share|improve this answer

Since you're using .NET 4 and VS2010, I would use the Task Parallel Library. Here's an example that shows the basics of how to background a task and marshal UI updates back to the GUI. I think you need to use a BlockingCollection to implement the second part.

There is a good blog post that talks about chaining tasks and supporting cancellation: http://blogs.msdn.com/b/csharpfaq/archive/2010/08/12/blocking-collection-and-the-producer-consumer-problem.aspx

Here's the example of back-grounding without a background worker

MainWindow.xaml - it's just a window with a status label. The min necessary to get the point across:

<Window x:Class="WpfApplication1.MainWindow"
        Title="MainWindow" Width="378" mc:Ignorable="d" xmlns:d="http://schemas.microsoft.com/expression/blend/2008" xmlns:mc="http://schemas.openxmlformats.org/markup-compatibility/2006" d:DesignHeight="94" SizeToContent="Height">
            <Button Click="Button_Click">Press Me</Button>
                <Label Name="TheLabel" Content="Status" />

Here's the Code Behind:

using System;
using System.Collections.Generic;
using System.Linq;
using System.Text;
using System.Windows;
using System.Windows.Controls;
using System.Windows.Data;
using System.Windows.Documents;
using System.Windows.Input;
using System.Windows.Media;
using System.Windows.Media.Imaging;
using System.Windows.Navigation;
using System.Windows.Shapes;
using System.Threading.Tasks;

namespace WpfApplication1
    /// <summary>
    /// Interaction logic for MainWindow.xaml
    /// </summary>
    public partial class MainWindow : Window
        // Dispatchers are an easy way to update the UI from a background thread
        private System.Windows.Threading.Dispatcher Dispatcher;

        // the Current Task - think of this as your background worker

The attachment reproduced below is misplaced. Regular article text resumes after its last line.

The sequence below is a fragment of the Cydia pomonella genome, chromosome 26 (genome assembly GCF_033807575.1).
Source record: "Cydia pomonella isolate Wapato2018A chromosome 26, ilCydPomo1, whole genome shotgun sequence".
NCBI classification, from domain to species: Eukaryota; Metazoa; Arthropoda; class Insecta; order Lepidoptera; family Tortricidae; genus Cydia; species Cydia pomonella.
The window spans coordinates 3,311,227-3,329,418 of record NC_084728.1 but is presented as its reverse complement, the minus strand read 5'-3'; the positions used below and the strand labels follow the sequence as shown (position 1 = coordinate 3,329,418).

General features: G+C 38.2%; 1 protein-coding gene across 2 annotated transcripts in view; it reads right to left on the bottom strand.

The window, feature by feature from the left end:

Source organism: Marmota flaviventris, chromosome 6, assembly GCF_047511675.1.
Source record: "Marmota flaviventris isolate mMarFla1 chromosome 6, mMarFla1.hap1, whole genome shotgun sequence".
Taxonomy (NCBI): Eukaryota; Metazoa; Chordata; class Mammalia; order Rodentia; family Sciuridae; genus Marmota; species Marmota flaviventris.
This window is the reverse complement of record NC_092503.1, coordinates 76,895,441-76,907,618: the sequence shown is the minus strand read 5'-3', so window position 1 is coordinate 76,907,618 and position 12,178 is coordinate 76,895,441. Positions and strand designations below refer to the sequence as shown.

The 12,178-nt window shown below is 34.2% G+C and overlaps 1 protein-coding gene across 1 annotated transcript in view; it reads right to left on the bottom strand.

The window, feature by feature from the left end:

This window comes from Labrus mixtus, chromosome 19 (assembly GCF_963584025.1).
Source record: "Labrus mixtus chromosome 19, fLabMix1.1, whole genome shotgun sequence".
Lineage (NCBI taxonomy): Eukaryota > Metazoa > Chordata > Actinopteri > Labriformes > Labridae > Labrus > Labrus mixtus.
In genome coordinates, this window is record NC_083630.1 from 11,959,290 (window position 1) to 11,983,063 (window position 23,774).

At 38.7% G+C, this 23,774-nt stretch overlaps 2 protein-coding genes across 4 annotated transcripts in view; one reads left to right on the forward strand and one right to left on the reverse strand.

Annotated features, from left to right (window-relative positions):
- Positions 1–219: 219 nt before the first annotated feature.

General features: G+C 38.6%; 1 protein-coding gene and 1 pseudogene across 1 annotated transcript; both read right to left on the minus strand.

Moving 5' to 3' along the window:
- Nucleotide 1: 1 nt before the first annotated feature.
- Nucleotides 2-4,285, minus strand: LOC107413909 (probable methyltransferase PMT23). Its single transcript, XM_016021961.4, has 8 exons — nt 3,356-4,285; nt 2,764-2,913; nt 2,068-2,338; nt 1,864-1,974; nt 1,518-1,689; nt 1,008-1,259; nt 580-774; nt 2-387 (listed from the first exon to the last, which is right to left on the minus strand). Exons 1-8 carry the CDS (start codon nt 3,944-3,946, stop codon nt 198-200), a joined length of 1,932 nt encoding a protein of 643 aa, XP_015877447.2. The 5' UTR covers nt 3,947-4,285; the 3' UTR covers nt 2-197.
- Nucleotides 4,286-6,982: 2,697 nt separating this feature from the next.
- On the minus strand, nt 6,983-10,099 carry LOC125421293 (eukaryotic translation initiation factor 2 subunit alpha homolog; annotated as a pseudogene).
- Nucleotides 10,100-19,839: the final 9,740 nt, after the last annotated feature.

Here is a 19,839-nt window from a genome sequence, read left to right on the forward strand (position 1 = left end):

private Task CurrentTask;

        public MainWindow()

            // this line needs to run on the main thread.

            Dispatcher = System.Windows.Threading.Dispatcher.CurrentDispatcher;

        private void UpdateStatus(string msg)
            // marshall the call back to the main thread
            Dispatcher.Invoke( new Action( () => TheLabel.Content = msg ));

        // we're going to calculate the average of a sh*tload (technical term) of numbers
        private void DoSomeWork()
            // update the UI
            UpdateStatus("Doing Work");

            Random r = new Random();
            int max = r.Next(100000000, 1000000000);
            double avg = Enumerable.Range(0, max).Average();

            // update the UI
            UpdateStatus(string.Format("Done - Average = {0}", avg));

        private void Button_Click(object sender, RoutedEventArgs e)
            // make sure the current task isn't already running
            if (CurrentTask != null && CurrentTask.IsCompleted == false)

            // start a new one
            CurrentTask = Task.Factory.StartNew(() =>
share|improve this answer

You can easily do multithreading using Threadpools. However, the trouble and issues you will have everything to do with your code that produces this XML file. If you restrict this code to only be running one thread at a time - but your UI still responsive, you will have less issues with your code. (Instead of trying to run a thread and process multiple web pages at one time)